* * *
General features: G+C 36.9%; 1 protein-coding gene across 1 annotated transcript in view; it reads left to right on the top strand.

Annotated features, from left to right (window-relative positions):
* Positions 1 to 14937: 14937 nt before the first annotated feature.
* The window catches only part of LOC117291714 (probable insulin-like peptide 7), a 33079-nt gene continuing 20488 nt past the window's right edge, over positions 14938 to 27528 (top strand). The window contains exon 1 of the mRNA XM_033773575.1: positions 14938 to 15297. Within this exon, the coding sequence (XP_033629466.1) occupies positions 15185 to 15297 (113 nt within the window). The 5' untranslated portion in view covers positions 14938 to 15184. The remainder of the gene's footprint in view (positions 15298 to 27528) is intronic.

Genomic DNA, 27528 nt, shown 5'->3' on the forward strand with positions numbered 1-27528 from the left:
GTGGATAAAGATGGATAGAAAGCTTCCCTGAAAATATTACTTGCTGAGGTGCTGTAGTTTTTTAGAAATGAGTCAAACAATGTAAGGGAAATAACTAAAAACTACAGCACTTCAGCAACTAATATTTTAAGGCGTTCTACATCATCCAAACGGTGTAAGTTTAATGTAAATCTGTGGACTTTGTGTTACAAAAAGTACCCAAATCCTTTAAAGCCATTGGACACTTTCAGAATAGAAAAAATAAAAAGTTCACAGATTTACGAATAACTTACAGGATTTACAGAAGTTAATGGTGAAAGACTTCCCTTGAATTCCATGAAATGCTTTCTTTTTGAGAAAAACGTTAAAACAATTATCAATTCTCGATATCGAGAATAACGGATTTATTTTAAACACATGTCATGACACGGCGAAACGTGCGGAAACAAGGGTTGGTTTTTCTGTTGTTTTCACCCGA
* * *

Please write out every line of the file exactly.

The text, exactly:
General features: G+C 36.9%; 1 protein-coding gene across 1 annotated transcript in view; it reads left to right on the top strand.

Annotated features, from left to right (window-relative positions):
* Positions 1 to 14937: 14937 nt before the first annotated feature.
* The window catches only part of LOC117291714 (probable insulin-like peptide 7), a 33079-nt gene continuing 20488 nt past the window's right edge, over positions 14938 to 27528 (top strand). The window contains exon 1 of the mRNA XM_033773575.1: positions 14938 to 15297. Within this exon, the coding sequence (XP_033629466.1) occupies positions 15185 to 15297 (113 nt within the window). The 5' untranslated portion in view covers positions 14938 to 15184. The remainder of the gene's footprint in view (positions 15298 to 27528) is intronic.

Genomic DNA, 27528 nt, shown 5'->3' on the forward strand with positions numbered 1-27528 from the left:
GTGGATAAAGATGGATAGAAAGCTTCCCTGAAAATATTACTTGCTGAGGTGCTGTAGTTTTTTAGAAATGAGTCAAACAATGTAAGGGAAATAACTAAAAACTACAGCACTTCAGCAACTAATATTTTAAGGCGTTCTACATCATCCAAACGGTGTAAGTTTAATGTAAATCTGTGGACTTTGTGTTACAAAAAGTACCCAAATCCTTTAAAGCCATTGGACACTTTCAGAATAGAAAAAATAAAAAGTTCACAGATTTACGAATAACTTACAGGATTTACAGAAGTTAATGGTGAAAGACTTCCCTTGAATTCCATGAAATGCTTTCTTTTTGAGAAAAACGTTAAAACAATTATCAATTCTCGATATCGAGAATAACGGATTTATTTTAAACACATGTCATGACACGGCGAAACGTGCGGAAACAAGGGTTGGTTTTTCTGTTGTTTTCACCCGA